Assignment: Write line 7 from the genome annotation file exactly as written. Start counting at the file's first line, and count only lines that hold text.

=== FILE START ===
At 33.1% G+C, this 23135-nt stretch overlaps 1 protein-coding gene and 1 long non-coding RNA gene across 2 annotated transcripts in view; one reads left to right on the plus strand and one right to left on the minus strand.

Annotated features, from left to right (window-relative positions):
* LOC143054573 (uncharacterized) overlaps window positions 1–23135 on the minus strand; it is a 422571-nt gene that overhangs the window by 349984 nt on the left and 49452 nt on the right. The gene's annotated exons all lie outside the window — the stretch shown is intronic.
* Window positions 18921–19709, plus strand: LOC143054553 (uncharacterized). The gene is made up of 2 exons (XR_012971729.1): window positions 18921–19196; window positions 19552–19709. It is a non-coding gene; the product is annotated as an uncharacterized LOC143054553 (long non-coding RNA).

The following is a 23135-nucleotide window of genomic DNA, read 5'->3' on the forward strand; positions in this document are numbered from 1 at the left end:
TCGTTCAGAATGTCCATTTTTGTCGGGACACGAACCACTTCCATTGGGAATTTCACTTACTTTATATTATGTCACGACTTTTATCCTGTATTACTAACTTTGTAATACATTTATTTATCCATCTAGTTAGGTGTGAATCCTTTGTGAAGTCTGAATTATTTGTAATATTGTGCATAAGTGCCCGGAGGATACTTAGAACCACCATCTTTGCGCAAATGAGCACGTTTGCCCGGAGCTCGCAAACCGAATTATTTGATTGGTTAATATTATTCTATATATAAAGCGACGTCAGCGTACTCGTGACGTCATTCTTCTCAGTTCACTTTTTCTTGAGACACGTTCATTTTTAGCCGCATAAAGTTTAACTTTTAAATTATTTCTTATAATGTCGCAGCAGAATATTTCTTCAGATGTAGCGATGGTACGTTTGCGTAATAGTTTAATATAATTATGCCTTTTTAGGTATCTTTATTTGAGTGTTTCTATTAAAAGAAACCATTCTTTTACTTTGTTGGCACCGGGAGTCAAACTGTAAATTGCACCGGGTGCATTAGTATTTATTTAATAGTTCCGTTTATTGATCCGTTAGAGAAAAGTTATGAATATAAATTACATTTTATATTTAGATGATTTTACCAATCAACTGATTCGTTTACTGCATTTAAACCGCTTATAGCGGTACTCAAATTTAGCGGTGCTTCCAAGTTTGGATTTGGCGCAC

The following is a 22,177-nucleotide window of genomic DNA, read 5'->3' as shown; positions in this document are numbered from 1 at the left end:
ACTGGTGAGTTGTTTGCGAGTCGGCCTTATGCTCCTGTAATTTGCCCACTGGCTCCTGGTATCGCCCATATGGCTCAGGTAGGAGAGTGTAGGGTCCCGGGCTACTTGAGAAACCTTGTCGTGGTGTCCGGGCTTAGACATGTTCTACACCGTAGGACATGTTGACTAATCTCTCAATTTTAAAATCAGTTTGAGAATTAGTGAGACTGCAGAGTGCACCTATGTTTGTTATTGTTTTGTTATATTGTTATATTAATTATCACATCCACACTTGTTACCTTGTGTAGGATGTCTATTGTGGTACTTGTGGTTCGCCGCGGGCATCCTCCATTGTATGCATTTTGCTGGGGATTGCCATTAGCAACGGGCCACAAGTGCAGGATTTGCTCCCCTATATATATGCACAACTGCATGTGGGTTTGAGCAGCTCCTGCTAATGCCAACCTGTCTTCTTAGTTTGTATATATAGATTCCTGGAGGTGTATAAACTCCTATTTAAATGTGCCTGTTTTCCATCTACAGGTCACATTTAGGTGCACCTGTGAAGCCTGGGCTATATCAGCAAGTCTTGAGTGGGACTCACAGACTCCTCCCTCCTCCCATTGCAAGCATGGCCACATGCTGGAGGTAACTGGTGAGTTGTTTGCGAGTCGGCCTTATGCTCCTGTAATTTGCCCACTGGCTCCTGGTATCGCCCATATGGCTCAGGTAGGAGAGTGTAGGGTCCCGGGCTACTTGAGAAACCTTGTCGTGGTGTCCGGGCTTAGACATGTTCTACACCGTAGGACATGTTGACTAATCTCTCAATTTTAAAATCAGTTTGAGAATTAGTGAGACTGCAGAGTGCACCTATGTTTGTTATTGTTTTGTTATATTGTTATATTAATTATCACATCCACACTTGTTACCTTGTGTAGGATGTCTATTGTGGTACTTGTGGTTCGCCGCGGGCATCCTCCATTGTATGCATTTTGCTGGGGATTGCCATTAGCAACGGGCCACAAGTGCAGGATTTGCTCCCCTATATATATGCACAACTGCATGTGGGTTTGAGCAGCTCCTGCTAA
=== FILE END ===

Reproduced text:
The following is a 22,177-nucleotide window of genomic DNA, read 5'->3' as shown; positions in this document are numbered from 1 at the left end: